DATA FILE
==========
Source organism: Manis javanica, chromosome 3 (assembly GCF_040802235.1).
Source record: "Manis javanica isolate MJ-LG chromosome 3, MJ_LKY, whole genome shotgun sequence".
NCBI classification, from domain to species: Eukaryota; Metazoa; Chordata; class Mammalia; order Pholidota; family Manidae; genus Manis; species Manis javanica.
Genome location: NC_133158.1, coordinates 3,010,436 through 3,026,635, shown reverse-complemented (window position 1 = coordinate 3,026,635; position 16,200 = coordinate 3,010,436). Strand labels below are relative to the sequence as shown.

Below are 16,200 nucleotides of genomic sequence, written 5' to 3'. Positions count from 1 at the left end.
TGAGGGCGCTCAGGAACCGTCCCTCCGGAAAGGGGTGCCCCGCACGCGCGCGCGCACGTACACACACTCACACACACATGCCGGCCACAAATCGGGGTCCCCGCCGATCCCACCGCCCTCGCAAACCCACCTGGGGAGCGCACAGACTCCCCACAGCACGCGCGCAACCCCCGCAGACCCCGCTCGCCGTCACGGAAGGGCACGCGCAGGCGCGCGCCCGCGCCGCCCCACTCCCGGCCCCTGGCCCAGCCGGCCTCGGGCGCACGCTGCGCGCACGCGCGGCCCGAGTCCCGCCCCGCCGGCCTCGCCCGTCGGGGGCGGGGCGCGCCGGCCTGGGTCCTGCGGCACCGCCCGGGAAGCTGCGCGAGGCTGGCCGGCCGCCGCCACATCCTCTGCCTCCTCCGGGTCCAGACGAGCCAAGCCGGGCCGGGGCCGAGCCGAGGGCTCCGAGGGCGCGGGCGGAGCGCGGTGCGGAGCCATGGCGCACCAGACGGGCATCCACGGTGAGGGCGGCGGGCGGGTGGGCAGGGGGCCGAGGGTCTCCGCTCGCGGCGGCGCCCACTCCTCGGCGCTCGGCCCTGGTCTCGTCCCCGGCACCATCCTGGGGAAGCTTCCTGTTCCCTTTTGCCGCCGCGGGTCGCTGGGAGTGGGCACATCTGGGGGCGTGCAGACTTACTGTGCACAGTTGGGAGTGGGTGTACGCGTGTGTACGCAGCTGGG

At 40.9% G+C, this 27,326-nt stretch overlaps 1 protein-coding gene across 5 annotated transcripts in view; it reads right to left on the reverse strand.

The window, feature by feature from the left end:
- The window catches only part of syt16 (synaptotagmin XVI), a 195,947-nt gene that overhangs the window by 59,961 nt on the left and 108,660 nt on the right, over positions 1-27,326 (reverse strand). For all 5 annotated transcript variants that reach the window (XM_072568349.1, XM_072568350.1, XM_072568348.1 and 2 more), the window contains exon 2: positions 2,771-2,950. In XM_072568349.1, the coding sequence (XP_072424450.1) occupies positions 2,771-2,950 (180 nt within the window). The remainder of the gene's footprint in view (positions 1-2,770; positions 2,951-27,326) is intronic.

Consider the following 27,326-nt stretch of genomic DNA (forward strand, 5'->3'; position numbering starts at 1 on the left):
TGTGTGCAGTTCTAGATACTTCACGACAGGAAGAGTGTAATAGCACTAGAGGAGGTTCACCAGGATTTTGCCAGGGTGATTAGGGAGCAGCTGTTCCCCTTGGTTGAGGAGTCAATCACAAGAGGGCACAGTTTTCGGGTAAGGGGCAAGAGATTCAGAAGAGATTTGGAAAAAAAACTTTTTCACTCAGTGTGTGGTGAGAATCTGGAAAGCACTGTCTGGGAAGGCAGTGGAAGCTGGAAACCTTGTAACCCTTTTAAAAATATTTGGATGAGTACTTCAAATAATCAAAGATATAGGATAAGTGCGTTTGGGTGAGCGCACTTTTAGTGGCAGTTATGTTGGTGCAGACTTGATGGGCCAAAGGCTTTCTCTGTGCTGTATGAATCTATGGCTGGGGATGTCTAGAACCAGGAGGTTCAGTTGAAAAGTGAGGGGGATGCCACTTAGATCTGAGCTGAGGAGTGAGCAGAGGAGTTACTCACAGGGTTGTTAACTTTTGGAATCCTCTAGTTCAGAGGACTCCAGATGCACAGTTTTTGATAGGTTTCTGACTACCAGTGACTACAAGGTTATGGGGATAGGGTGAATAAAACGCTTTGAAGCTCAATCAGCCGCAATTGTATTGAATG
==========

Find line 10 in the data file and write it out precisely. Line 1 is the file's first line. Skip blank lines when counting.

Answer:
Consider the following 27,326-nt stretch of genomic DNA (forward strand, 5'->3'; position numbering starts at 1 on the left):